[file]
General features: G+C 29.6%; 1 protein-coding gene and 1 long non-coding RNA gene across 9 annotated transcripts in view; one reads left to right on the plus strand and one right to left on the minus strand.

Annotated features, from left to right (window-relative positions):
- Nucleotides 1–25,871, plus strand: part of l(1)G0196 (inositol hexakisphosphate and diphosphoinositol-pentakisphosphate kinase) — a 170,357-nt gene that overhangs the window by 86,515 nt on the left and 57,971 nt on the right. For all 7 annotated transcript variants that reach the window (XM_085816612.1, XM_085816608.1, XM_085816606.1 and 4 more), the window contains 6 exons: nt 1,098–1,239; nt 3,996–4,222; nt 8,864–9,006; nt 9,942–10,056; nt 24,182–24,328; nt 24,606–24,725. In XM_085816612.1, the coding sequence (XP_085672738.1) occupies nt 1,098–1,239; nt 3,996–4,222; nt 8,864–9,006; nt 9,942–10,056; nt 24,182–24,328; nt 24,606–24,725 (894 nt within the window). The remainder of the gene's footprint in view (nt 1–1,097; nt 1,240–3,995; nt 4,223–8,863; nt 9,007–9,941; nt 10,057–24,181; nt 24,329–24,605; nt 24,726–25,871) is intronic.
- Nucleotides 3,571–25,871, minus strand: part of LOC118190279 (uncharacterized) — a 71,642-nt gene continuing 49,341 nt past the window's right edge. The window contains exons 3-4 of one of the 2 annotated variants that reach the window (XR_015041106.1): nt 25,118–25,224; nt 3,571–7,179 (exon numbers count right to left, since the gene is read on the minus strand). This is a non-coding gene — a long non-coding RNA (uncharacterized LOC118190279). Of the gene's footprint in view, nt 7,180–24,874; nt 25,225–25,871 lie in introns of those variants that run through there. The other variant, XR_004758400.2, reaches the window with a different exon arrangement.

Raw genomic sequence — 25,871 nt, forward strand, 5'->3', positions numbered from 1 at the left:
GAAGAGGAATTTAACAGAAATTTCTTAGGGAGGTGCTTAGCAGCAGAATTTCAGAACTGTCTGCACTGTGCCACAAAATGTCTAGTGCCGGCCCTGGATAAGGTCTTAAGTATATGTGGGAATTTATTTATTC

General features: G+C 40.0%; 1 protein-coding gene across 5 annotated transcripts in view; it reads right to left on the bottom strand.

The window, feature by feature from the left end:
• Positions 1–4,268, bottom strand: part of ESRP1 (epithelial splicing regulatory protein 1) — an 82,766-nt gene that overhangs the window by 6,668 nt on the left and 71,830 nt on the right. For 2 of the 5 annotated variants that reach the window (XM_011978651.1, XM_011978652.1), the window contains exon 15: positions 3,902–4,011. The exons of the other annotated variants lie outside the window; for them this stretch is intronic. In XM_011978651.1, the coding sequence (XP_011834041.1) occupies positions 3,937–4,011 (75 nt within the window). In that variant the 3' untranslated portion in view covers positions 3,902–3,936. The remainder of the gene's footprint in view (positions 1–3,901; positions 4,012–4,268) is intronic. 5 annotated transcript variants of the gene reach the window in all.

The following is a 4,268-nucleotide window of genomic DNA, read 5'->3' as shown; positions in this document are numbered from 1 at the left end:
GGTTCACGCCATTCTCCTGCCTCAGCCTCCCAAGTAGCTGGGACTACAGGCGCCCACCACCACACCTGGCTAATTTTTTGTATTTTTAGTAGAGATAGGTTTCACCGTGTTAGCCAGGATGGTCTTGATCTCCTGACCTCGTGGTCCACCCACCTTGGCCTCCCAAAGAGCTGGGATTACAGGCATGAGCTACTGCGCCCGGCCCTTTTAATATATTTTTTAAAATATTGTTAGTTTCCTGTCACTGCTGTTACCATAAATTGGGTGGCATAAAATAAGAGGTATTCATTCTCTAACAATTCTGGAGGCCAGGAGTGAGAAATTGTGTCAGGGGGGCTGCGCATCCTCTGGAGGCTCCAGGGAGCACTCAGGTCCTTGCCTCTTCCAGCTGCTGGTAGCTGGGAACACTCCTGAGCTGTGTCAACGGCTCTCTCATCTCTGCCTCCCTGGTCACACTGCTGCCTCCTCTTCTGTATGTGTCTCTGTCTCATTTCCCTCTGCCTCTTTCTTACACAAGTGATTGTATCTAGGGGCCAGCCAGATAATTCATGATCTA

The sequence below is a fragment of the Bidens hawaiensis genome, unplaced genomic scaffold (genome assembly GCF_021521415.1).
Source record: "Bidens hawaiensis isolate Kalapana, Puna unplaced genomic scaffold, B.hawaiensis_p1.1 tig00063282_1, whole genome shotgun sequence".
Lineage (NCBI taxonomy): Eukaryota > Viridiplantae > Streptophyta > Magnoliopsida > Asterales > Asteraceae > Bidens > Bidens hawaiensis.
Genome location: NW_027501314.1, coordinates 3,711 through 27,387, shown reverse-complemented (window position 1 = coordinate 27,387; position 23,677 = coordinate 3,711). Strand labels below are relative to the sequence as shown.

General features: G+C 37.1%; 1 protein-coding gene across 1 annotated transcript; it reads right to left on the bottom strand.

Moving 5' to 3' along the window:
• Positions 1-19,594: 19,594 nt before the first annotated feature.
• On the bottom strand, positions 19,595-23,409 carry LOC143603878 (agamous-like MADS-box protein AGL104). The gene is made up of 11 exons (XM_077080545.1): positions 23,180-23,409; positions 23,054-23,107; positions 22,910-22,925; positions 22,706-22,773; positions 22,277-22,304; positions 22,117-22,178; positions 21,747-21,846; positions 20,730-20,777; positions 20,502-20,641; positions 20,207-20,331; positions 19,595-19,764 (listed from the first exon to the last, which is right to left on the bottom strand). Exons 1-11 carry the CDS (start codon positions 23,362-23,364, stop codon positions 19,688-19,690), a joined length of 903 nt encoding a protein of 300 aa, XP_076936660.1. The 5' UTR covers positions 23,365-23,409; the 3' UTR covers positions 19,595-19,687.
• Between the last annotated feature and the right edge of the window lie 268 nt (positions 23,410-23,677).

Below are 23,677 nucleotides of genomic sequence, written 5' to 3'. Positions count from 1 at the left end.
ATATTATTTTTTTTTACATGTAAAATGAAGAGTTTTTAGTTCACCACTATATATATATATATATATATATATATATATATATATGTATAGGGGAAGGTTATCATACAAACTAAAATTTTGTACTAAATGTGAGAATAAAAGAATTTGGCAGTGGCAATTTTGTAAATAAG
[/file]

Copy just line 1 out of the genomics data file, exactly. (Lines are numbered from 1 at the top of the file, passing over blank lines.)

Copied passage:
General features: G+C 29.6%; 1 protein-coding gene and 1 long non-coding RNA gene across 9 annotated transcripts in view; one reads left to right on the plus strand and one right to left on the minus strand.